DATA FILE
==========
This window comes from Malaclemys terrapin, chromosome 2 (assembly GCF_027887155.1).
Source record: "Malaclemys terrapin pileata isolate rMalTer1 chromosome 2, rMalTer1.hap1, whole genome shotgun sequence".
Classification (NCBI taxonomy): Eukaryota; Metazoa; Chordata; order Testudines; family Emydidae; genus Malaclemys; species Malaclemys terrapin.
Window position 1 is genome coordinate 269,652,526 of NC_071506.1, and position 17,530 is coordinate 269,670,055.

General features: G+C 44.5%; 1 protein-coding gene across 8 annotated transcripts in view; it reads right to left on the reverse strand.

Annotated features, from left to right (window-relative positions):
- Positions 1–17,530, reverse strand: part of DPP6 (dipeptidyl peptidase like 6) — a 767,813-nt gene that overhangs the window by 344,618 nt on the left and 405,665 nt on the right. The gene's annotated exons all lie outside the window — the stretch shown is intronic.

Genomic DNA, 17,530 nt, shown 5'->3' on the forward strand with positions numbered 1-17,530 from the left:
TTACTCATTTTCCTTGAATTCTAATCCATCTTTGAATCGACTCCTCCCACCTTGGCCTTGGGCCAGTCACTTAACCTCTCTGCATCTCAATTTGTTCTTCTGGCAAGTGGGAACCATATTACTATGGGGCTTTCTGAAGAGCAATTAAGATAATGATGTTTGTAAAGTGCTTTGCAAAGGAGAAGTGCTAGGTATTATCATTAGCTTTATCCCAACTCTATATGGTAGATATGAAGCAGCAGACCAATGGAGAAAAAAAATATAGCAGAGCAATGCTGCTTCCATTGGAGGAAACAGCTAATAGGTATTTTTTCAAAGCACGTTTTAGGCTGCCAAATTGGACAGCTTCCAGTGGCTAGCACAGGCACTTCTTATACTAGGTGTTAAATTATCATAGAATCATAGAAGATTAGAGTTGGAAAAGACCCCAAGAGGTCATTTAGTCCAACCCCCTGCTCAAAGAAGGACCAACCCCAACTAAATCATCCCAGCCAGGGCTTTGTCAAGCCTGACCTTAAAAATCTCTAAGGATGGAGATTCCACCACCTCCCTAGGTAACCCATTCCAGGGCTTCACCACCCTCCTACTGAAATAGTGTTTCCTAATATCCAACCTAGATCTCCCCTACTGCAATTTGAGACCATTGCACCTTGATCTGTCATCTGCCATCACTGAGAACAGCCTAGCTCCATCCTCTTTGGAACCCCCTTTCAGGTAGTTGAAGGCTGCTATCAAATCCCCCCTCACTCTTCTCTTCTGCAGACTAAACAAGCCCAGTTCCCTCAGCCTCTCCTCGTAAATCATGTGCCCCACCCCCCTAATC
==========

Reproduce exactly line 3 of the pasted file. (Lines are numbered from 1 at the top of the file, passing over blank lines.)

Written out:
Classification (NCBI taxonomy): Eukaryota; Metazoa; Chordata; order Testudines; family Emydidae; genus Malaclemys; species Malaclemys terrapin.